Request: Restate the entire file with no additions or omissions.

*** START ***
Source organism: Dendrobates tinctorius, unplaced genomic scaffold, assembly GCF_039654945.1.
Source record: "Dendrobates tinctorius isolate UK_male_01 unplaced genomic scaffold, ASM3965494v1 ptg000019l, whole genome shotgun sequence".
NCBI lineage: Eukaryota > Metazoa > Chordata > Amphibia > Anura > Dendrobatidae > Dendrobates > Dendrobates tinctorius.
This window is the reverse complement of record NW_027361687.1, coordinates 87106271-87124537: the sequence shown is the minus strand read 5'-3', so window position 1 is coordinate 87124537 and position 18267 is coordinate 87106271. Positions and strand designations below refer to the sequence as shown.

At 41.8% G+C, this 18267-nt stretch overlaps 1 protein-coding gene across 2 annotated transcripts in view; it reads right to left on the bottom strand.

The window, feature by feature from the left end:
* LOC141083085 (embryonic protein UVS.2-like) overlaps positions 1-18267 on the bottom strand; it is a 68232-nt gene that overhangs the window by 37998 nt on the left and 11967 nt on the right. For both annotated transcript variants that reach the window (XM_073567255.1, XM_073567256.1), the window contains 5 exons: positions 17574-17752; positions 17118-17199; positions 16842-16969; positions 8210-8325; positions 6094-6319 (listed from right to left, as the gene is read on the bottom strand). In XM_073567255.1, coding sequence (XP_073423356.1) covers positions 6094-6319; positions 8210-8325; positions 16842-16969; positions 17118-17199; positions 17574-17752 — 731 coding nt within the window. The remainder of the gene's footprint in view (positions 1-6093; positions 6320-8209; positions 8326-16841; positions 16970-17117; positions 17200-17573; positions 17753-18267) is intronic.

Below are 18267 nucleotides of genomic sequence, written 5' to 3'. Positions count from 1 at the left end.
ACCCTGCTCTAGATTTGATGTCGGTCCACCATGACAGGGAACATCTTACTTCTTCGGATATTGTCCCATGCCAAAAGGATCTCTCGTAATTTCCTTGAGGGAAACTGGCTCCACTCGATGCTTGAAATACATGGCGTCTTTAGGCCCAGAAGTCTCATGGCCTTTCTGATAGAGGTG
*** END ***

Source organism: Dendrobates tinctorius, unplaced genomic scaffold, assembly GCF_039654945.1.
Source record: "Dendrobates tinctorius isolate UK_male_01 unplaced genomic scaffold, ASM3965494v1 ptg000019l, whole genome shotgun sequence".
NCBI lineage: Eukaryota > Metazoa > Chordata > Amphibia > Anura > Dendrobatidae > Dendrobates > Dendrobates tinctorius.
This window is the reverse complement of record NW_027361687.1, coordinates 87106271-87124537: the sequence shown is the minus strand read 5'-3', so window position 1 is coordinate 87124537 and position 18267 is coordinate 87106271. Positions and strand designations below refer to the sequence as shown.

At 41.8% G+C, this 18267-nt stretch overlaps 1 protein-coding gene across 2 annotated transcripts in view; it reads right to left on the bottom strand.

The window, feature by feature from the left end:
* LOC141083085 (embryonic protein UVS.2-like) overlaps positions 1-18267 on the bottom strand; it is a 68232-nt gene that overhangs the window by 37998 nt on the left and 11967 nt on the right. For both annotated transcript variants that reach the window (XM_073567255.1, XM_073567256.1), the window contains 5 exons: positions 17574-17752; positions 17118-17199; positions 16842-16969; positions 8210-8325; positions 6094-6319 (listed from right to left, as the gene is read on the bottom strand). In XM_073567255.1, coding sequence (XP_073423356.1) covers positions 6094-6319; positions 8210-8325; positions 16842-16969; positions 17118-17199; positions 17574-17752 — 731 coding nt within the window. The remainder of the gene's footprint in view (positions 1-6093; positions 6320-8209; positions 8326-16841; positions 16970-17117; positions 17200-17573; positions 17753-18267) is intronic.

Below are 18267 nucleotides of genomic sequence, written 5' to 3'. Positions count from 1 at the left end.
ACCCTGCTCTAGATTTGATGTCGGTCCACCATGACAGGGAACATCTTACTTCTTCGGATATTGTCCCATGCCAAAAGGATCTCTCGTAATTTCCTTGAGGGAAACTGGCTCCACTCGATGCTTGAAATACATGGCGTCTTTAGGCCCAGAAGTCTCATGGCCTTTCTGATAGAGGTG